The North Indian region experiences a well defined hot weather season between cool and mainly dry winter and the wet monsoon. With the northward march of the sun towards the Tropic of Cancer after vernal equinox the temperature begins to rise and the circumpolar whirl weakens.
“Thermal heating over north-western Pakistan-India gradually establishes a thermal ‘low’ at the surface but while the jet stream remains south of the Himalaya, it maintains its dynamic anticyclone aloft over Afghanistan and the plateau borderland of Pakistan. This ‘lid’ of subsiding warming dry air prevents the surface thermal ‘low’ from having sufficient effect as a lifting agent to carry air aloft and so to bring about precipitation” (Johnson, 1969, p. 17).
Temperature-this is a period of continuous and rapid rise of temperature in India. By April the Peninsular regions south of the Satpura Range heat up with mean maximum temperature of 40°C. In May the mean maximum temperature reaches 42°C in Rajasthan, west U.P., Delhi, southern Punjab and Haryana. Temperature exceeding 54°C is recorded at Sri Ganganagar (Rajasthan). At some places, particularly in north-western India, day temperatures may be as high as 45°C or 47°C. The mean daily minimum temperature during May -also remains quite high and rarely goes below 26°C. The southern parts of India do not experience any hot weather season as such. The temperature is also not very high in eastern parts of the country and in the hilly regions the weather is cool and invigorating.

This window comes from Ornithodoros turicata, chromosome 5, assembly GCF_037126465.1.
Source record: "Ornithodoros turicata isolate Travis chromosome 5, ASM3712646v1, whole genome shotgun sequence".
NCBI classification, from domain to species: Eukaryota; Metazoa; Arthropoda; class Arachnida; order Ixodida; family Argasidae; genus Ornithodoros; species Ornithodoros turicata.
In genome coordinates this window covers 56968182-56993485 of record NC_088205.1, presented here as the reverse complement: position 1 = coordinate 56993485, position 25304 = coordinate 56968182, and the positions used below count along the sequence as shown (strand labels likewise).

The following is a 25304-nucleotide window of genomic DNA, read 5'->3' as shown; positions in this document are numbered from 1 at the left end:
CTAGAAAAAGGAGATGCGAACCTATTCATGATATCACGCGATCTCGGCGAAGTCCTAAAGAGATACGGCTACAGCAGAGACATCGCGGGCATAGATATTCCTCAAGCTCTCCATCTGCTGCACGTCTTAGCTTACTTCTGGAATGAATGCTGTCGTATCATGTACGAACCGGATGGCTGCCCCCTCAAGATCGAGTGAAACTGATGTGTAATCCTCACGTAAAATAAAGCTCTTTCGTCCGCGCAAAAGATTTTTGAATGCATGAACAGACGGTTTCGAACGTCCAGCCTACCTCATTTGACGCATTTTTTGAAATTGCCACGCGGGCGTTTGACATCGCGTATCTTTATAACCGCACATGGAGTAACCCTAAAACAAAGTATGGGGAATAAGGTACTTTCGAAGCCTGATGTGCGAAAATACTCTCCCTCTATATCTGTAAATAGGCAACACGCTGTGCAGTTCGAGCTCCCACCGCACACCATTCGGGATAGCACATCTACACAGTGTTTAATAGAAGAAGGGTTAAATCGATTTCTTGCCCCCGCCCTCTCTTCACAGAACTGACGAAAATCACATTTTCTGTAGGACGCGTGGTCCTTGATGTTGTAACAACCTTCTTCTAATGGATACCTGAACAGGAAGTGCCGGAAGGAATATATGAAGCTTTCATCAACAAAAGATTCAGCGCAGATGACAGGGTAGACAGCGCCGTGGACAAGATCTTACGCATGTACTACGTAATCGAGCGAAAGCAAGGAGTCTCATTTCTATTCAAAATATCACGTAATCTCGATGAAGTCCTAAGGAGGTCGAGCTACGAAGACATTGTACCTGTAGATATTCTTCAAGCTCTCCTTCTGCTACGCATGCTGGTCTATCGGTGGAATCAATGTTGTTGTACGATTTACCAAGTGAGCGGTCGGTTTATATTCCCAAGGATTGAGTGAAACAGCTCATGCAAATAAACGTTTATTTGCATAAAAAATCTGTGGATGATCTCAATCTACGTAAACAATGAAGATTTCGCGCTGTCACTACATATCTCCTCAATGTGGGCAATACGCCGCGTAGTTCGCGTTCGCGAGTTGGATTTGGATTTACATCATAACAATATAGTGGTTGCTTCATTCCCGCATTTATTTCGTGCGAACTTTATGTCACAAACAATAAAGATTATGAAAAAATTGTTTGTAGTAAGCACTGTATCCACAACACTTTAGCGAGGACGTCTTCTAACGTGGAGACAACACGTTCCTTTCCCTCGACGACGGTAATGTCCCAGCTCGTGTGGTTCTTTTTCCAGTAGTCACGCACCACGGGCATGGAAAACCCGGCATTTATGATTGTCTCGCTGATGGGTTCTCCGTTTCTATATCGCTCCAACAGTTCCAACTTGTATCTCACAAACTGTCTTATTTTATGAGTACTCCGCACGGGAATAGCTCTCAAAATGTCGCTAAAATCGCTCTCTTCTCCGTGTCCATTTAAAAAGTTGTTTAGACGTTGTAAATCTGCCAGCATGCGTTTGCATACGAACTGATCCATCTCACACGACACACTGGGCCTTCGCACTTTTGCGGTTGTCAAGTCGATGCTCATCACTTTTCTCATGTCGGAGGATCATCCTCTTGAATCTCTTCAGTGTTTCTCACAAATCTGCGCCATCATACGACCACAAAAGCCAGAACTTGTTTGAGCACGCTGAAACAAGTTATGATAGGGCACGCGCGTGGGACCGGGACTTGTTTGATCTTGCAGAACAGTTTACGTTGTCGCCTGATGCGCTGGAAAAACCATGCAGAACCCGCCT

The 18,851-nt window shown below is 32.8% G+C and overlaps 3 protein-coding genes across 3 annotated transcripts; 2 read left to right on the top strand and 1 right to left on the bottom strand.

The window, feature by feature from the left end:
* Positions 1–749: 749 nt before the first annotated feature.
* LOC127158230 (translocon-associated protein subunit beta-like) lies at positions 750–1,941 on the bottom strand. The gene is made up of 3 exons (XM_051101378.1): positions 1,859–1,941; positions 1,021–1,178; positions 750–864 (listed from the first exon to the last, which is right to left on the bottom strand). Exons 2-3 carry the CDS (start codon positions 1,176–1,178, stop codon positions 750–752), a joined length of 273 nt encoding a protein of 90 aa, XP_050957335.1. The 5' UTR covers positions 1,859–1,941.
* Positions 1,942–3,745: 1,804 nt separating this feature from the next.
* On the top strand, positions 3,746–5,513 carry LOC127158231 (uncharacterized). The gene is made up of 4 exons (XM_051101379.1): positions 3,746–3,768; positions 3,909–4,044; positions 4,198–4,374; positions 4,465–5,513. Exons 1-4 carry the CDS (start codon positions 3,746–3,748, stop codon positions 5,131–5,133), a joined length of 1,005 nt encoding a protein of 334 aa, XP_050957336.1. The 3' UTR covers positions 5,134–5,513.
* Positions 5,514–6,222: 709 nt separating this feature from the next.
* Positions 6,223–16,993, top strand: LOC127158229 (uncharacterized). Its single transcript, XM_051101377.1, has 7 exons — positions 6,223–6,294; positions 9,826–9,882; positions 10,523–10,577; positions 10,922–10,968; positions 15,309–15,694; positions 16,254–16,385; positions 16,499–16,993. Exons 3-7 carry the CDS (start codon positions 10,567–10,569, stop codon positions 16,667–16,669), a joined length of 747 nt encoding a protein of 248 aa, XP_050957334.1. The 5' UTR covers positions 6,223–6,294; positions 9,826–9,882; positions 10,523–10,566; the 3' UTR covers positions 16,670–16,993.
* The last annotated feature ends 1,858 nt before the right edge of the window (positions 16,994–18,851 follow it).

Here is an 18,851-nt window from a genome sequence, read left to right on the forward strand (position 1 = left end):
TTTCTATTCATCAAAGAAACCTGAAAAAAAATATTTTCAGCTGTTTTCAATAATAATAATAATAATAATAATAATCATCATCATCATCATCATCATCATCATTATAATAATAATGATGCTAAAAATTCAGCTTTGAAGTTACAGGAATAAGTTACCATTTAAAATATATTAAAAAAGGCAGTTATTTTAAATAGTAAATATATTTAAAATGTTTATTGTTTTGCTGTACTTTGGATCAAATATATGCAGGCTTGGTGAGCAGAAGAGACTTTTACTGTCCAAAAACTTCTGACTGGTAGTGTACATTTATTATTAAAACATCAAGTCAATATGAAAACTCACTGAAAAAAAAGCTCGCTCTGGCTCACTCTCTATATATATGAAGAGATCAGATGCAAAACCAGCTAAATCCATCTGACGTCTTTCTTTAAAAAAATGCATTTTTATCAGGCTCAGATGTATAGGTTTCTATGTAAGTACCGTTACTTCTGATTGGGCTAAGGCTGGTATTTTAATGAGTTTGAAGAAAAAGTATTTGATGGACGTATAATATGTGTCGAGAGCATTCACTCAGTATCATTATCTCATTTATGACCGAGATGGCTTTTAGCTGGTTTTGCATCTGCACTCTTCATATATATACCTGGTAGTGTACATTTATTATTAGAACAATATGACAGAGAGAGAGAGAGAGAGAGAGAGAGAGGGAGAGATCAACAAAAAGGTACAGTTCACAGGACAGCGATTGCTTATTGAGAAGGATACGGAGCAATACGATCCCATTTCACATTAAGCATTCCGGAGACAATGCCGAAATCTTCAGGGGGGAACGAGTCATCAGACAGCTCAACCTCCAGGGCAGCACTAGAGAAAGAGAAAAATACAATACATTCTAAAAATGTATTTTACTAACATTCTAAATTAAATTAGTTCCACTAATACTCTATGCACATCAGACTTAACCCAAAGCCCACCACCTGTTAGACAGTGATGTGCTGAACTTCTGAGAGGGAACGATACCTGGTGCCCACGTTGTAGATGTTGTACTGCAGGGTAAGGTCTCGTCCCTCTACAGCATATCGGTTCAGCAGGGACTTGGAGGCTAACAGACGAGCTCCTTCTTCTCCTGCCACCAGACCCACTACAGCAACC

During April 30°C isotherm of averge temperature encloses a vast area of the country between 10°N and 26° N latitudes (except the west coast and the north-east). By May it covers a small area of northern and western Rajasthan, Haryana, Punjab, Delhi, western U.P. and Coromandel Coast where the temperature is more than 30°C. The diurnal range of temperature ranges between 5°C and 6°C in coastal areas but reaches 20°C in interior parts of the country and in the north-west.